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West Ada School District partners with medical professionals to address coronavirus protocols

As coronavirus cases in Ada County increase, West Ada is partnering with medical professionals to determine how to safely hold in-person learning going forward.

MERIDIAN, Idaho — As Idaho schools try to balance following COVID-19 protocols and bringing students back for in-person learning, schools in the West Ada School District have reached out to medical professionals for advice.

The district is now working with Dr. David Pate, retired CEO of St. Lukes Health System and a member of the state’s coronavirus task force, to explore their options for bringing students back full-time.

“I’m not going to just sit in my comfortable chair in retirement and criticize you," Pate said. "I’m willing to be a part of the solution."

Pate, other medical professionals and West Ada teachers will help schools tailor their reopening plan so students can return to in-person learning in a responsible way, according to chief communications officer for West Ada Char Jackson.

“Recently, we reached out to Dr. Pate, who has been very generous and has committed to helping us with our reopening plan and just hone that and update it and make sure we are doing everything we can possibly do,” Jackson said. “What can we change, what are we in control of, what are we not in control of?"

While there are fast changes that can be made, this is a comprehensive process, not just words on paper, according to Pate.

“We will go through starting outside the school, and I just ask questions," Pate said. "What do you do if this, what do you do if that? I make sure that they're good answers. They don’t have to be my answers, but they need to be good, thoughtful answers.”

Pate won’t personally walk through every West Ada school but intends to work with the district on strategies to audit whatever the final plan looks like.

He also does not think the team of medical professionals should come in and direct schools on what to do with every single thing. The process will be collaborative between all parties involved.

“If you can combine the expertise of medical experts or public health experts with their expertise of education then we’ve really got something powerful," Pate said. "They have been very open, very receptive so I do think this is a very good sign."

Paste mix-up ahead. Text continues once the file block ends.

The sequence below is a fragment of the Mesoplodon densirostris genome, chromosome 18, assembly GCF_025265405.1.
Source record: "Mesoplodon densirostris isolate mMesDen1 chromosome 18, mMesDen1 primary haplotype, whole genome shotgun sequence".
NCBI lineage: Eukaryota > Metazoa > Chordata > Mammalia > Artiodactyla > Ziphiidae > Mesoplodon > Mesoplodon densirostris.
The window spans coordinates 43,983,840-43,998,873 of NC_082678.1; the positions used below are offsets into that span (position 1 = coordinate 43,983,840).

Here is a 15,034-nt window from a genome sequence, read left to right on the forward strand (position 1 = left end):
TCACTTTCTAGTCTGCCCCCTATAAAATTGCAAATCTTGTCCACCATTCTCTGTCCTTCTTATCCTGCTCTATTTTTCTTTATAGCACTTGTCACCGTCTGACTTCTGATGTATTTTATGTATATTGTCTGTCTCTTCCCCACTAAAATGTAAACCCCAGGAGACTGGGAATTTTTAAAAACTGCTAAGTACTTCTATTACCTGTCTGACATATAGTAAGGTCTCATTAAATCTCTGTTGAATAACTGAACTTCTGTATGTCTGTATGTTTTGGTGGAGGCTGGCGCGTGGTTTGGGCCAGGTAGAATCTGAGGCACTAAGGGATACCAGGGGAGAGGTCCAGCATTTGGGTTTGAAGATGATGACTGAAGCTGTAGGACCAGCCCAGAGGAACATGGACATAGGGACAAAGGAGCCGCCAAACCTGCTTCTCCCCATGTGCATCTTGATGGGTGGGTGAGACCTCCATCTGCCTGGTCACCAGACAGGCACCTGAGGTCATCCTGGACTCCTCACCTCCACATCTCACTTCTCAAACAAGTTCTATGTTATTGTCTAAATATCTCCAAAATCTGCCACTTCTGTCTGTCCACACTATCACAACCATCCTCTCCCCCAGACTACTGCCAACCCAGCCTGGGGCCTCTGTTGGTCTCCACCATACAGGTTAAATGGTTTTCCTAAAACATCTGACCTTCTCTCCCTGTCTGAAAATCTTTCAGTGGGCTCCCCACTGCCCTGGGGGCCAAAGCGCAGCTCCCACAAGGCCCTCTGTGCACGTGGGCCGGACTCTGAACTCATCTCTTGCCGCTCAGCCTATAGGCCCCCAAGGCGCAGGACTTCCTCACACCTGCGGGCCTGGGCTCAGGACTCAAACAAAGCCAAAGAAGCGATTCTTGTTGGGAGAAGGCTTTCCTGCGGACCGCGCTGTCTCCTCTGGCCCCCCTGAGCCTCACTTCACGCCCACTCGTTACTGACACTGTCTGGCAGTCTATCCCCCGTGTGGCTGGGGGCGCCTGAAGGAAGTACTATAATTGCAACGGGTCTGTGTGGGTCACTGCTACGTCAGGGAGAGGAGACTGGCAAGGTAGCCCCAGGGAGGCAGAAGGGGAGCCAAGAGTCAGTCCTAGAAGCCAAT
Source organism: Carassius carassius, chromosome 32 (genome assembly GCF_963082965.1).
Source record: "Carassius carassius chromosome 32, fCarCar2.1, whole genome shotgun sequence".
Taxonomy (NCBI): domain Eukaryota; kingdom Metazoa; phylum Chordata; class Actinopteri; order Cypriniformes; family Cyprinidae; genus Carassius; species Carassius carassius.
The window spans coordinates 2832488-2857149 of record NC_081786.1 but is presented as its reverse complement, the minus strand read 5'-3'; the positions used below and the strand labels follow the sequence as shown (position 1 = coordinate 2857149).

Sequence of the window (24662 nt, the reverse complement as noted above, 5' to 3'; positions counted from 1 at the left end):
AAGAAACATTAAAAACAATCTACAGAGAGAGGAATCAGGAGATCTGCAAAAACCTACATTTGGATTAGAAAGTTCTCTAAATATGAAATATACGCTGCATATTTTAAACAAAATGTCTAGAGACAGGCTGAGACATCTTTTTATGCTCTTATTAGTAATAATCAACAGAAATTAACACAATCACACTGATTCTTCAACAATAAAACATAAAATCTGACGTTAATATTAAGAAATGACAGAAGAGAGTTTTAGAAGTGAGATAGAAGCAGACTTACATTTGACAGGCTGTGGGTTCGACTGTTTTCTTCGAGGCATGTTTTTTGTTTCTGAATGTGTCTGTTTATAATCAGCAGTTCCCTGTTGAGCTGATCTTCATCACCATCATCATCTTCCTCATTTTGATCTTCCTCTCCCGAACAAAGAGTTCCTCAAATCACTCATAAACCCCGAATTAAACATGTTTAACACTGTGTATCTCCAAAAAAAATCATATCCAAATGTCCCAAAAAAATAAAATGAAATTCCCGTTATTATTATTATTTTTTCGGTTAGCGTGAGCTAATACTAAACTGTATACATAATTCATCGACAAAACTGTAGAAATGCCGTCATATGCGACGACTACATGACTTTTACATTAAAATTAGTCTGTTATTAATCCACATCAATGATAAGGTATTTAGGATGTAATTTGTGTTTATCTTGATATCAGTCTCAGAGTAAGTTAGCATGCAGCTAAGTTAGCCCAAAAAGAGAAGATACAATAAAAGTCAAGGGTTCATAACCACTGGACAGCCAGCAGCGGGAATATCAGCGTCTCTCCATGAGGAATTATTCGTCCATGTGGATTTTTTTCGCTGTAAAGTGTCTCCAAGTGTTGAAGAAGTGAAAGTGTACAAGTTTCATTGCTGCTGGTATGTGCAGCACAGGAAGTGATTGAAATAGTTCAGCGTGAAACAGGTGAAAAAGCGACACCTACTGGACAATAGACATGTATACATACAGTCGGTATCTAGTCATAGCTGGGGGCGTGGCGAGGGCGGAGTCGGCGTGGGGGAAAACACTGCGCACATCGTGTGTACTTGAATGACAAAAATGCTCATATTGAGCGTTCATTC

The conversations Pate has had with West Ada School District Superintendent Dr. Mary Ann Ranells have shown common ground can be found between stakeholders.

The comprehensive process is in its early stages, but Pate and other professionals have already invested a lot of time into the plan. 

Put simply, it comes down to executing two important factors.

“Physical distancing, by far the most important, and wearing masks," Pate said. "I think we need to send a clear message, we have got to be clear with our teachers, our staff, our principals that yes, we’ve got a whole lot of things that we want to do. Sure, washing your hands is important, cleaning surfaces is important, there is a lot of things there. But if I could only have two things? Keep people apart and have them wear masks."

West Ada also has a new dashboard online with COVID-19 statistics so everyone can see the data that leads to decision making.

As ideas work their way through the process, the goal is for school officials, board members, and staff to ultimately have a comprehensive COVID-19 safety plan. 

Pate is hopeful that when students return from winter break, concrete and effective plans will be ready for action.

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